Paul Stephany – an insight into anti-competitive behaviour in asset management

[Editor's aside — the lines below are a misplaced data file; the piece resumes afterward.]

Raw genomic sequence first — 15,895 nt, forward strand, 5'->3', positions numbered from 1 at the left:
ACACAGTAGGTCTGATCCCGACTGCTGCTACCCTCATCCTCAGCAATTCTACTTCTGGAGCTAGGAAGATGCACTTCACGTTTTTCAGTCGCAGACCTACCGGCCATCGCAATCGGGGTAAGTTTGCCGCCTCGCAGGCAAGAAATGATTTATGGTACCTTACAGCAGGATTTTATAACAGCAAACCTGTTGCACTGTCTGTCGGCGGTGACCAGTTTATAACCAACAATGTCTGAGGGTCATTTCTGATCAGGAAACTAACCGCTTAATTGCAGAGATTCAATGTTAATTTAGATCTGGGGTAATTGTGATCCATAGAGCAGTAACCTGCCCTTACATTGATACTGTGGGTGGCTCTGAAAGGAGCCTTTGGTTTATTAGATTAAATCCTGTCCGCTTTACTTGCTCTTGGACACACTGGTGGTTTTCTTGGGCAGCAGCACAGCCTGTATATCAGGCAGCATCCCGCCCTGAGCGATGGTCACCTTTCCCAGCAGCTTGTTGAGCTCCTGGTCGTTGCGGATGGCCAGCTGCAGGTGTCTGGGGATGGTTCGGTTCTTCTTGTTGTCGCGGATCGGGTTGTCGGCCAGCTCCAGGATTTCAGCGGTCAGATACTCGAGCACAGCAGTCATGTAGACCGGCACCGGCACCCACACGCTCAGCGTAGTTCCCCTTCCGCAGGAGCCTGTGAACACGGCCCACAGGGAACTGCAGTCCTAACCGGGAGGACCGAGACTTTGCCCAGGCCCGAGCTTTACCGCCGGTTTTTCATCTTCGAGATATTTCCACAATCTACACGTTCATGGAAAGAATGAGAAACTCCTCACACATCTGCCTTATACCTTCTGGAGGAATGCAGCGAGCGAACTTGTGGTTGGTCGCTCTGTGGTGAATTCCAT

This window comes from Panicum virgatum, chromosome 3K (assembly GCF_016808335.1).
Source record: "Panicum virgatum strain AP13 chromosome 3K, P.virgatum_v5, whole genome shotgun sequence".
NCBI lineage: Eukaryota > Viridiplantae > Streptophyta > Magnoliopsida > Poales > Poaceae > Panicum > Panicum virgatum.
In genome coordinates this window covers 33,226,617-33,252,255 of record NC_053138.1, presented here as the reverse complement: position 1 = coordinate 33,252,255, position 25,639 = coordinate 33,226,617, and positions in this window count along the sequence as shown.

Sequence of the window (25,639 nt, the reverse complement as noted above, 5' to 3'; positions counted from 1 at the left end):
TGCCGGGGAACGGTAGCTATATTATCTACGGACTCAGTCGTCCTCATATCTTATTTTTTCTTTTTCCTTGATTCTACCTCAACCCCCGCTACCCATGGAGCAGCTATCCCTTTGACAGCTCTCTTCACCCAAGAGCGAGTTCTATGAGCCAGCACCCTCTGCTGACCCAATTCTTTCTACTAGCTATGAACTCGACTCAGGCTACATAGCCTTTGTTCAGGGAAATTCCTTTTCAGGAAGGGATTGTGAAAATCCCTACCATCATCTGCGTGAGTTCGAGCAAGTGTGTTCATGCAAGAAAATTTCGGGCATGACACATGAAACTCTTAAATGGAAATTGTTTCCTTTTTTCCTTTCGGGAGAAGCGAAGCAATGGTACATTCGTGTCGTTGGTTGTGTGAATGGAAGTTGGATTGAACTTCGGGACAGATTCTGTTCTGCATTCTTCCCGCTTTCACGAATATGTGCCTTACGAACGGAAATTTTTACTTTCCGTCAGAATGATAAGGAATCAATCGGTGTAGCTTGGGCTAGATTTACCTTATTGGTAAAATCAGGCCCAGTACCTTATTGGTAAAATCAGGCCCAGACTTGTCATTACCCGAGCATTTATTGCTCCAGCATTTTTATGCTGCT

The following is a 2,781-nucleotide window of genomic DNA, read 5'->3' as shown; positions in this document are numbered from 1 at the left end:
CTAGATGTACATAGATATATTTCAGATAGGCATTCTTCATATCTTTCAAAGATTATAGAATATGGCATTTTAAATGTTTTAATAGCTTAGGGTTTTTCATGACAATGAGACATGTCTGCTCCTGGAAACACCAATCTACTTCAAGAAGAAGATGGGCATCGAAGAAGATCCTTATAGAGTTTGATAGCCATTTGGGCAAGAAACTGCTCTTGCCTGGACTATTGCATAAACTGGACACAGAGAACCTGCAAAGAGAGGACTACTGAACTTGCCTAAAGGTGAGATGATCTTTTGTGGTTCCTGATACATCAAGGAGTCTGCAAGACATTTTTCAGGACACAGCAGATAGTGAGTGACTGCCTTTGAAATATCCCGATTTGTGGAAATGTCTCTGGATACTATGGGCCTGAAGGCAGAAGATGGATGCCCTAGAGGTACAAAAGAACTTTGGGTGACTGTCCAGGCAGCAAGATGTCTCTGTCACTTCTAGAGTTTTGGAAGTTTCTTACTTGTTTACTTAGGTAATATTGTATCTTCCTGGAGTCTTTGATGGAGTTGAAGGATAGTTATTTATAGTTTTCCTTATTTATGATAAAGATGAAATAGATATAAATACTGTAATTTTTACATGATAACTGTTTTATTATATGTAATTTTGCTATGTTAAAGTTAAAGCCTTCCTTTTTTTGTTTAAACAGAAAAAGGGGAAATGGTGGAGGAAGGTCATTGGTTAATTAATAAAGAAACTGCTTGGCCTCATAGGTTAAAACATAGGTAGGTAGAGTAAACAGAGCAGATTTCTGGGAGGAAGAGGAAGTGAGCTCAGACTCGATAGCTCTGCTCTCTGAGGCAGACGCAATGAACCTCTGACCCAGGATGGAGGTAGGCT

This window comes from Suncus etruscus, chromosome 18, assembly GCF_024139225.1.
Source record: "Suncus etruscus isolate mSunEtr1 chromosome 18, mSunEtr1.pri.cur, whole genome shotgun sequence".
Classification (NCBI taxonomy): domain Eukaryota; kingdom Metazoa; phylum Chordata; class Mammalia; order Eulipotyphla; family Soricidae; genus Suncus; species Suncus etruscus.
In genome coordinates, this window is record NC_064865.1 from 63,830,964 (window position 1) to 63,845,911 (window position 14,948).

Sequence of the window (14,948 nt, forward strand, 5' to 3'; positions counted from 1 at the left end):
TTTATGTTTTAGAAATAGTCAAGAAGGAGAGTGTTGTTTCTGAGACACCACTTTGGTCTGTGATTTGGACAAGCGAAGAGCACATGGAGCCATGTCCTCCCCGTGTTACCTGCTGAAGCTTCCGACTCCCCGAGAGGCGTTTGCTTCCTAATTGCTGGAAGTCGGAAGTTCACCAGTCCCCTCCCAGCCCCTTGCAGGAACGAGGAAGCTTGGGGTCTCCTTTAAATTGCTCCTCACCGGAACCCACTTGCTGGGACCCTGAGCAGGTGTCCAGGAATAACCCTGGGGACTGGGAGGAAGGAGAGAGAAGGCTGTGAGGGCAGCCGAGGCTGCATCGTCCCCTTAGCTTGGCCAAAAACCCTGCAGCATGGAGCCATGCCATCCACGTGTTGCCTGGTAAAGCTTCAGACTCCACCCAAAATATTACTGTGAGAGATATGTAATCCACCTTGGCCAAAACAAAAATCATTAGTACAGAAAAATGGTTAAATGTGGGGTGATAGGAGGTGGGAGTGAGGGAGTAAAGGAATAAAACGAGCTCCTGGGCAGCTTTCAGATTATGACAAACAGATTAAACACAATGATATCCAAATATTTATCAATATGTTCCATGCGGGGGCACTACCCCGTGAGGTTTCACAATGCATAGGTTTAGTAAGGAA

On 5 February 2019 the FCA fined Mr Stephany, a former portfolio fund manager at Newton, £32,200 for breaches of Statements of Principle 2 and 3 of the Statements of Principle and Code of Practice for Approved Persons. The FCA made clear in its final notice that the case against Mr Stephany did not require an analysis of competition law because behaviour that seeks to influence persons so that they submit bids at a certain price, using their collective power, undermines the proper price formation process and is behaviour that is below proper standards of market conduct. On 21 September 2015, Mr Stephany sent an email to 14 fund managers at 11 competitor firms that included the following statement regarding an IPO: “I wanted to urge those considering or in for the OTB IPO to think about moving to a 260m pre money valuation limit. I have done that first thing this morning with my 17m order.”     Previously, on 9 July 2015, Mr Stephany had telephone conversations with two fund managers at competitor firms regarding a placing in which he engaged in similar communications. In one of those exchanges he stated the following: “…I think push them for it to kind of 220 price rather than 230 plus they’re talking about.” Mr Stephany then stated, “[I] will be submitting a chunky order at that 220 level."   Mr Stephany was found to have failed to observe proper standards of market conduct by attempting to influence fund managers at competitor firms to cap their orders for an allocation of shares at the same price limit as his order. This was an attempt to get them to use their collective power and thereby undermine the proper price formation process for the benefit of the funds that he managed, which risked causing harm to other market participants. The FCA also found he demonstrated a lack of due skill, care and diligence by failing to give adequate consideration to the risks associated with engaging in communications with external fund managers at competitor firms in this way and for these purposes. While he gave some consideration to whether his email regarding the IPO was appropriate, he failed to search for, or identify, relevant guidance from Newton. He also did not consult his compliance department or line manager, either in relation to the IPO or the placing. His communications with fund managers were also a breach of internal policies and procedures. The FCA was clear in its final notice that an attempt to influence competitors to use their collective power by sharing confidential information is a breach of the proper standards of market conduct. Mr Stephany's failure to properly raise these issues internally at Newton is a reminder to market participants of the importance of escalating competition and other conduct related issues where appropriate, and that failure to do so may have consequences for the individuals involved. Further, while Mr Stephany was clearly sanctioned as the author of the communications in question, it is noteworthy that the FCA's statement relating to its action in respect of the asset management firms suggests that the sanctions issued to them relate to receiving as well as providing information ("The firms disclosed and/or accepted otherwise confidential bidding intentions…." (emphasis added)).